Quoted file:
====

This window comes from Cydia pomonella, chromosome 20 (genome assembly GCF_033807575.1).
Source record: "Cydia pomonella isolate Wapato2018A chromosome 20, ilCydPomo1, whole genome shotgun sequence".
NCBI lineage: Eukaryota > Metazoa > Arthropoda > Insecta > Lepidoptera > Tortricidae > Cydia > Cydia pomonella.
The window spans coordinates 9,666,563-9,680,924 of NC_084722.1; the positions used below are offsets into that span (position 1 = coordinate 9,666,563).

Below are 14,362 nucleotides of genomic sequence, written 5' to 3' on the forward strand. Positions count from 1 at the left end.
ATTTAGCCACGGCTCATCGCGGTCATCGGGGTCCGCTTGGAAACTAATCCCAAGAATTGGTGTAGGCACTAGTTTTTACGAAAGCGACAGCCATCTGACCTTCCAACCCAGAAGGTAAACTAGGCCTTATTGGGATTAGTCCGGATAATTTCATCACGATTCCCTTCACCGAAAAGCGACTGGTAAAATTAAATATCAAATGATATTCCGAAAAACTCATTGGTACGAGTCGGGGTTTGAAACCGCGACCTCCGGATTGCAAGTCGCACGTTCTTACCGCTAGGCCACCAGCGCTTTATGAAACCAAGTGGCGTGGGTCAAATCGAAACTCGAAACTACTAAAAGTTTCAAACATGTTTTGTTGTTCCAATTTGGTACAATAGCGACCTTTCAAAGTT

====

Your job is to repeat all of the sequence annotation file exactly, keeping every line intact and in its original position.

This window comes from Cydia pomonella, chromosome 20 (genome assembly GCF_033807575.1).
Source record: "Cydia pomonella isolate Wapato2018A chromosome 20, ilCydPomo1, whole genome shotgun sequence".
NCBI lineage: Eukaryota > Metazoa > Arthropoda > Insecta > Lepidoptera > Tortricidae > Cydia > Cydia pomonella.
The window spans coordinates 9,666,563-9,680,924 of NC_084722.1; the positions used below are offsets into that span (position 1 = coordinate 9,666,563).

Below are 14,362 nucleotides of genomic sequence, written 5' to 3' on the forward strand. Positions count from 1 at the left end.
ATTTAGCCACGGCTCATCGCGGTCATCGGGGTCCGCTTGGAAACTAATCCCAAGAATTGGTGTAGGCACTAGTTTTTACGAAAGCGACAGCCATCTGACCTTCCAACCCAGAAGGTAAACTAGGCCTTATTGGGATTAGTCCGGATAATTTCATCACGATTCCCTTCACCGAAAAGCGACTGGTAAAATTAAATATCAAATGATATTCCGAAAAACTCATTGGTACGAGTCGGGGTTTGAAACCGCGACCTCCGGATTGCAAGTCGCACGTTCTTACCGCTAGGCCACCAGCGCTTTATGAAACCAAGTGGCGTGGGTCAAATCGAAACTCGAAACTACTAAAAGTTTCAAACATGTTTTGTTGTTCCAATTTGGTACAATAGCGACCTTTCAAAGTT